Article

Do Standard-Essential Patent Owners Behave Opportunistically? Evidence from U.S. District Court Dockets

Brian Love, Yassine Lefouili, and Christian Helmers

Abstract

To what extent and with what effect do owners of standard-essential patents (SEPs) “hold-up” companies that produce standard-compliant products? To explore this question, we construct measures of opportunistic patent licensing behaviors using detailed information collected from the dockets of U.S. patent cases filed (2010-2019) to enforce SEPs and a matched sample of non-SEPs. Overall, we find evidence of opportunistic behavior by the patent enforcer in approximately 77% of SEP and 65% of non-SEP assertions in court. The figures mask important heterogeneity. There is significantly more opportunistic conduct aimed at increasing a potential licensee’s loss if the patent enforcer prevails in court: 35% of SEP assertions vs. 10% of non-SEP assertions. In contrast, conduct that increases a potential licensee’s litigation costs is less common and the difference between SEP assertions (8%) and non-SEP assertions (6%) is small. We also show that opportunistic behavior is associated with case outcomes, with the effect on settlement depending on the type of opportunistic behavior. Behavior that increases a potential licensee’s litigation costs is associated with an increase in the probability of settlement, while behavior that increases a potential licensee’s loss if the patent enforcer prevails in court is negatively associated with settlement.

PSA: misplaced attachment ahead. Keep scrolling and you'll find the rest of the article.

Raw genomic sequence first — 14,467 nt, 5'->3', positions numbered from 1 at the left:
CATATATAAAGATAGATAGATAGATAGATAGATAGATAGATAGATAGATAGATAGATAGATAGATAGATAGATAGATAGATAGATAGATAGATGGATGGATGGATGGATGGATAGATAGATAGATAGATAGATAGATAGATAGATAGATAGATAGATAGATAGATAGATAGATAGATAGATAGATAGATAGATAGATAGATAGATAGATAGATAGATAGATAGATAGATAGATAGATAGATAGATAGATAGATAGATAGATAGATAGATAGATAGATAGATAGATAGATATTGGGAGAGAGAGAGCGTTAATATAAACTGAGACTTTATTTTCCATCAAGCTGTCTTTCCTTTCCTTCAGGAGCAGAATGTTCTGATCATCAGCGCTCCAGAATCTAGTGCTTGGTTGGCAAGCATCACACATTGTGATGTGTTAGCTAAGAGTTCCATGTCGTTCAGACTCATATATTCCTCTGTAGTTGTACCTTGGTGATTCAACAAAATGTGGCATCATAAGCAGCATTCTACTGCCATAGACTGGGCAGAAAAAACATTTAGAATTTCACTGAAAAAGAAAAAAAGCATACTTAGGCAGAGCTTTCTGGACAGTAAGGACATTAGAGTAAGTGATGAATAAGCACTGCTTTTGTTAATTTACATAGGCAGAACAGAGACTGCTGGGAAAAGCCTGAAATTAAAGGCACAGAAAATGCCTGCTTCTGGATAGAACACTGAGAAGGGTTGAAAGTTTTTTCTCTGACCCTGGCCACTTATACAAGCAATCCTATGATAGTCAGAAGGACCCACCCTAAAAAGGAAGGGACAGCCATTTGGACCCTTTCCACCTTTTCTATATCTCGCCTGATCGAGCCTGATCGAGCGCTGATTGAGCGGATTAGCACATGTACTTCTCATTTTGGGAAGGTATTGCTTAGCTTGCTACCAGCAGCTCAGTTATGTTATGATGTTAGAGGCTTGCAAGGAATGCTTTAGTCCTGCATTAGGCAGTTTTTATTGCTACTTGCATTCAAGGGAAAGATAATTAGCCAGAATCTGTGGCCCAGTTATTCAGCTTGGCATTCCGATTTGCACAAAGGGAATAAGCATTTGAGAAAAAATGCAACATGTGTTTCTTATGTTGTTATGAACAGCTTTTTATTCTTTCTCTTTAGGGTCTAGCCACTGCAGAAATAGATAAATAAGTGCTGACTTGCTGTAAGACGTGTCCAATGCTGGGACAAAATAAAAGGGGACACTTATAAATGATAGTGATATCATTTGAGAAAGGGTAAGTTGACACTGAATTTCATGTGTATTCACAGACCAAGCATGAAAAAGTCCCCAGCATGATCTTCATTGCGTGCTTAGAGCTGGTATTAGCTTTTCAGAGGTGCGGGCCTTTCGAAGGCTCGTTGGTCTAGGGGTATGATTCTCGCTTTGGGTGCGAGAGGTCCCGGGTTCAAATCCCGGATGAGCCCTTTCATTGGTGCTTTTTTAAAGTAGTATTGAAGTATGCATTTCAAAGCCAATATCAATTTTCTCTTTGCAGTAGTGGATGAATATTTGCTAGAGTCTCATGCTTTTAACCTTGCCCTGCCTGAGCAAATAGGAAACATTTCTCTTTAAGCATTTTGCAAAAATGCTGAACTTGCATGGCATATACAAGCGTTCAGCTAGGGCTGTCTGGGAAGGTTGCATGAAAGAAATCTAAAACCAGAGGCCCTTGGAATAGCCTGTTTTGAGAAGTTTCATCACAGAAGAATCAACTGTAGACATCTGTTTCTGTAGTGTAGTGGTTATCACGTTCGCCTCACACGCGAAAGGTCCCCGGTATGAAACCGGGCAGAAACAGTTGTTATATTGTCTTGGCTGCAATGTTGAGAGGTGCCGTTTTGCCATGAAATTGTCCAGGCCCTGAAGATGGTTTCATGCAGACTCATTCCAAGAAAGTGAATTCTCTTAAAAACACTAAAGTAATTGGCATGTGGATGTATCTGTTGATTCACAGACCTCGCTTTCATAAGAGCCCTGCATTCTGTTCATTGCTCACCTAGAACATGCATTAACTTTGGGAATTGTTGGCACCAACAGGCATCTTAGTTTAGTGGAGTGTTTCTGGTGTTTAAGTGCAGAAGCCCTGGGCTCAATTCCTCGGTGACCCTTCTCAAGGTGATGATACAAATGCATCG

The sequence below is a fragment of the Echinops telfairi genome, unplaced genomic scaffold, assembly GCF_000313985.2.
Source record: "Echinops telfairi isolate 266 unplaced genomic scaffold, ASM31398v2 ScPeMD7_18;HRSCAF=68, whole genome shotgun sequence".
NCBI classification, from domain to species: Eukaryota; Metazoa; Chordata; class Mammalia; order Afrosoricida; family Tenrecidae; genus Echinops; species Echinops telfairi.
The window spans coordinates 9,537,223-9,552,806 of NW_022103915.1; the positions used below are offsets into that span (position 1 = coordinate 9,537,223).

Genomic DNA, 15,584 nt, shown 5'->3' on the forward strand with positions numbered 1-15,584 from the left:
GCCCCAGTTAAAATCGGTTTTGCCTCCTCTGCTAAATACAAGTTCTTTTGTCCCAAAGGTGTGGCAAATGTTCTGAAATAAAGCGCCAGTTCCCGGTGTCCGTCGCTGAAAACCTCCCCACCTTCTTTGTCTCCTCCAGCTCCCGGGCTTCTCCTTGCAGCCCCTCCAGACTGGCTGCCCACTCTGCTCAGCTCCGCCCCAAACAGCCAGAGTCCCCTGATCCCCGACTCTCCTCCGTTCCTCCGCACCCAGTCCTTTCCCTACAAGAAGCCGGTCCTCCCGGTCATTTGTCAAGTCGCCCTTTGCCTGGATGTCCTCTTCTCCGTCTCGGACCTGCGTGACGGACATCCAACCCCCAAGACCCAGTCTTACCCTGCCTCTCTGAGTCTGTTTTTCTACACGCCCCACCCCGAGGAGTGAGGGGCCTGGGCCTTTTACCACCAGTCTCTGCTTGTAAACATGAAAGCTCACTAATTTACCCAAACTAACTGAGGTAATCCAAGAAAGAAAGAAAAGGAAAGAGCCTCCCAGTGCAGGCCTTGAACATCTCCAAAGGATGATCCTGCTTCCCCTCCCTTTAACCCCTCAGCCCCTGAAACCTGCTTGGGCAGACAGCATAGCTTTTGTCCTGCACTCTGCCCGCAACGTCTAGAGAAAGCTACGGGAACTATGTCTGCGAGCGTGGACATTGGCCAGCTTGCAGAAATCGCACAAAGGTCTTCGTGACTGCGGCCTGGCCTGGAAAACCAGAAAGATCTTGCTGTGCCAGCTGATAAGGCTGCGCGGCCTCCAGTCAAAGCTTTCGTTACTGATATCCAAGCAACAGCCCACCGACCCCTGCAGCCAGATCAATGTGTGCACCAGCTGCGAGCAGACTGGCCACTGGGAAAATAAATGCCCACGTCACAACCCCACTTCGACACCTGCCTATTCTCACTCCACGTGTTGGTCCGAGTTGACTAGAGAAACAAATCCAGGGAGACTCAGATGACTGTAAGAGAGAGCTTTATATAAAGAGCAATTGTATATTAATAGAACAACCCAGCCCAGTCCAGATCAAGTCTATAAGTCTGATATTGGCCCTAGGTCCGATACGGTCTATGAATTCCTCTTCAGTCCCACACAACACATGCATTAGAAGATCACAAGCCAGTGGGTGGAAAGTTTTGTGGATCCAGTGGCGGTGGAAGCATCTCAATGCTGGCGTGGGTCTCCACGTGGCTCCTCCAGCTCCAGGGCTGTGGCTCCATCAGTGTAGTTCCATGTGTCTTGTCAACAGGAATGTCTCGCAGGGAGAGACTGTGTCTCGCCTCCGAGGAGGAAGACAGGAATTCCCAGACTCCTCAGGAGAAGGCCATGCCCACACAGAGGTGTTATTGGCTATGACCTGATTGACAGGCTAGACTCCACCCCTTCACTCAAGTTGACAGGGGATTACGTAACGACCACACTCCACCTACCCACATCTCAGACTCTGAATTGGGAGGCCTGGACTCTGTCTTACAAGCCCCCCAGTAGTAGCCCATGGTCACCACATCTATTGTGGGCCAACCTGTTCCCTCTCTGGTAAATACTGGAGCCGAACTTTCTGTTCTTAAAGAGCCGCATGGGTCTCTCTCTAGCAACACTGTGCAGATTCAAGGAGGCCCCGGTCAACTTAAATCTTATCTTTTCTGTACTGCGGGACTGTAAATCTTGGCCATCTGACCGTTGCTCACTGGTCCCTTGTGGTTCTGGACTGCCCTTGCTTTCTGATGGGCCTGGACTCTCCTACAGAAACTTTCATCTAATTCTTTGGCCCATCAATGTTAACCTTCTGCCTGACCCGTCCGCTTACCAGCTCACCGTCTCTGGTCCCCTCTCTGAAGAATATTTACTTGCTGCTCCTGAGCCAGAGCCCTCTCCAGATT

Keywords

Litigation; standards; patents; holdup; U.S;

JEL codes

  • K41: Litigation Process
  • O30: General

Reference

Brian Love, Yassine Lefouili, and Christian Helmers, Do Standard-Essential Patent Owners Behave Opportunistically? Evidence from U.S. District Court Dockets, American Law and Economics Review, 2024, forthcoming.

Published in

American Law and Economics Review, 2024, forthcoming